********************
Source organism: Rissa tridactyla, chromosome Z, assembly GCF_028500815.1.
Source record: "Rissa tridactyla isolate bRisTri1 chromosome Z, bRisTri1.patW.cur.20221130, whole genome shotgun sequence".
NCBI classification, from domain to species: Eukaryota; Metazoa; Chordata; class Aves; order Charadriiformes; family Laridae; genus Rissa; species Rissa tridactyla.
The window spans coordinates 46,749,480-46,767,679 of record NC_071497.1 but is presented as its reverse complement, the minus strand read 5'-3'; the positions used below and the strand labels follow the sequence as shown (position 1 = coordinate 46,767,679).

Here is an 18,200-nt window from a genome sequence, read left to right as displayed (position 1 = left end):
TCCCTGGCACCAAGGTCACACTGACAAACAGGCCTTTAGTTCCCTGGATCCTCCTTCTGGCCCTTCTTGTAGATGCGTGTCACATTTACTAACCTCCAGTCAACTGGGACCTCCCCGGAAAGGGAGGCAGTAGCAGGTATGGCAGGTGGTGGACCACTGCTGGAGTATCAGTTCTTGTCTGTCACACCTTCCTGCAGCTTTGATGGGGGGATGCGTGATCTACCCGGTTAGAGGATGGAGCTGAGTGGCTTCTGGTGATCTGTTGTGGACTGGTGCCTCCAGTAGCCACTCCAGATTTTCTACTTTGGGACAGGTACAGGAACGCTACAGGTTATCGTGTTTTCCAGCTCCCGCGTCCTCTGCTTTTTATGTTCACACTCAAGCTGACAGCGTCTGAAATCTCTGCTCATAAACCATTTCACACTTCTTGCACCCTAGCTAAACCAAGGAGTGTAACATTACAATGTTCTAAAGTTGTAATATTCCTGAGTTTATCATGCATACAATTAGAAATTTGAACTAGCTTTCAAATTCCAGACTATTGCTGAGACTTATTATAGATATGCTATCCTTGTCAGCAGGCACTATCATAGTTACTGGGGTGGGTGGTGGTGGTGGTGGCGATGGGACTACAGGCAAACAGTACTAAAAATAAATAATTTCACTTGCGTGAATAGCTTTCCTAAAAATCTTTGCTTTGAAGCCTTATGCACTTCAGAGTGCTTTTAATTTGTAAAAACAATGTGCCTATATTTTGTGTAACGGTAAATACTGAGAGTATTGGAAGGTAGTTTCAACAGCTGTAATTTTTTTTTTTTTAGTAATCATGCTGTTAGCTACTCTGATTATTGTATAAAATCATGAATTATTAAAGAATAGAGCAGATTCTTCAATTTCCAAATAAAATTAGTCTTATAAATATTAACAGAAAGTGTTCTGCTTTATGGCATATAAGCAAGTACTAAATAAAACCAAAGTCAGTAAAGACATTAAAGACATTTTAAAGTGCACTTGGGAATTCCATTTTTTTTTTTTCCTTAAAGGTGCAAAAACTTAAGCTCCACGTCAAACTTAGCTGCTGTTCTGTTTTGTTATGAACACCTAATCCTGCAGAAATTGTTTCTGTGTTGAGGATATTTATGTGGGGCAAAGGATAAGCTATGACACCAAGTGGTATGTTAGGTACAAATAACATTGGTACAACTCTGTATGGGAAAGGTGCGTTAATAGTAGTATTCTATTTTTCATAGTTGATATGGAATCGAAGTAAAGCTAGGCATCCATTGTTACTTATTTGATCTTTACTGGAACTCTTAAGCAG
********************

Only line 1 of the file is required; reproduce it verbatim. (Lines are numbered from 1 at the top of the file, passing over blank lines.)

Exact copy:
Source organism: Rissa tridactyla, chromosome Z, assembly GCF_028500815.1.